This Is How Pastoral Writing Ought To Be

From the pen of J. Stafford Carson:

The task of the preacher and pastor is not only to explain and expound the great doctrines of the Christian faith , but to repeatedly put himself in the shoes of his listeners by asking the question, “So what?” A sensitive and effective preacher will imagine a recalcitrant listener sitting in the back pew during a worship service asking what the cash value is of the doctrine or truth that the preacher is expounding. If the preacher is to be faithful to his task, then he must give clear, practical application. It is the same for theologians. If theology is the application of the Word of God to all of life, then in any theological debate or discussion, we need to be able to flesh out the practical implications of what we profess to believe. The pastoral implications and applications of the doctrine of justification are numerous and crucial to the life and well-being of the church. Theologians know that doctrine of justification addresses questions which lie at the very heart of the Christian life, and that is why it is critical that such doctrines are not only stated clearly and accurately, but that their pastoral implications are also spelt out…In applying the truths about God’s holiness and human sinfulness, preachers must not side step the issue of human guilt before God. When guilt is pushed into the background, and the sense of guilt becomes extinct, then Murray says “the grand article of the gospel becomes correspondingly meaningless.” That “grand article” is, of course, the doctrine of justification by faith.*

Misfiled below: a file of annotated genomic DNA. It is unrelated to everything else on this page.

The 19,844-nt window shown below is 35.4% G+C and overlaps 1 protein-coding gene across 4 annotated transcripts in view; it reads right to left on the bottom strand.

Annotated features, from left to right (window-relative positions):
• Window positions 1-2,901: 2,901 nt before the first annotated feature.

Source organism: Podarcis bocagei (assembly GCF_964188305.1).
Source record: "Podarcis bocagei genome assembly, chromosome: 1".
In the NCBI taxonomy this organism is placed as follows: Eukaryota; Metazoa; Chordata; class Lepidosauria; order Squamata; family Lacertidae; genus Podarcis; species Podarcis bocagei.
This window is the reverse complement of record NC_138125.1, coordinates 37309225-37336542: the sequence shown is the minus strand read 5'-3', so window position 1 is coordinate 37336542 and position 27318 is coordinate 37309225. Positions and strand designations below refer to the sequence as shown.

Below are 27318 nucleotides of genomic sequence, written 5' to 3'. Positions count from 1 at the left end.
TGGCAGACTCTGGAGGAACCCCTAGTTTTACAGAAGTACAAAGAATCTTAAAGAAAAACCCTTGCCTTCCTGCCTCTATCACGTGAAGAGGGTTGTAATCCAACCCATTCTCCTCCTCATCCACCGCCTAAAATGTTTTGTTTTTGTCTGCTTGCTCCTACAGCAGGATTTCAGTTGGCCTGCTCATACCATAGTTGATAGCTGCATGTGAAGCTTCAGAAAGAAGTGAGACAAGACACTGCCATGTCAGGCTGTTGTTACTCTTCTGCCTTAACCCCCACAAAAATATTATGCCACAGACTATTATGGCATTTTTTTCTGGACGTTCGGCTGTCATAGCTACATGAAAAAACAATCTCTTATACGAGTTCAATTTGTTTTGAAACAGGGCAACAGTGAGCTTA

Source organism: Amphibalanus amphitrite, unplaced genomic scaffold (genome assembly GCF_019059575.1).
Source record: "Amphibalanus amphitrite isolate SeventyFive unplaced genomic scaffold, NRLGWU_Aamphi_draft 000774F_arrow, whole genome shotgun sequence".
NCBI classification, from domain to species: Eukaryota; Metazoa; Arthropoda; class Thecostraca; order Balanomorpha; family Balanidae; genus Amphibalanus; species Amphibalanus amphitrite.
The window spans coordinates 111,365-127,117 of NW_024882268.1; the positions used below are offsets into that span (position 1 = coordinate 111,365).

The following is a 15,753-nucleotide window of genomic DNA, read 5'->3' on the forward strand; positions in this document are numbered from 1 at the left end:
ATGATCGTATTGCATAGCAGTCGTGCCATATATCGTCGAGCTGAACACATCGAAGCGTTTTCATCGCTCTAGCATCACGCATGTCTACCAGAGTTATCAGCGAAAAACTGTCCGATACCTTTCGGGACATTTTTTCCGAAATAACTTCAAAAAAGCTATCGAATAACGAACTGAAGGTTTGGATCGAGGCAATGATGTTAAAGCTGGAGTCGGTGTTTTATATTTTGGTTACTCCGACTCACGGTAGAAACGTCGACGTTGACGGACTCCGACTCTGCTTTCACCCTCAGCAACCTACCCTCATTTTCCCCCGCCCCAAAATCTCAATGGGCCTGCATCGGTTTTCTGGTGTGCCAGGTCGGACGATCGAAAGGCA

I just received Justified In Christ yesterday and it is a blessing. Soli Deo Gloria!

For His Glory,
Fernando


* K. Scott Oliphint, Justified In Christ (Great Britain: Mentor, 2007), 175,182 

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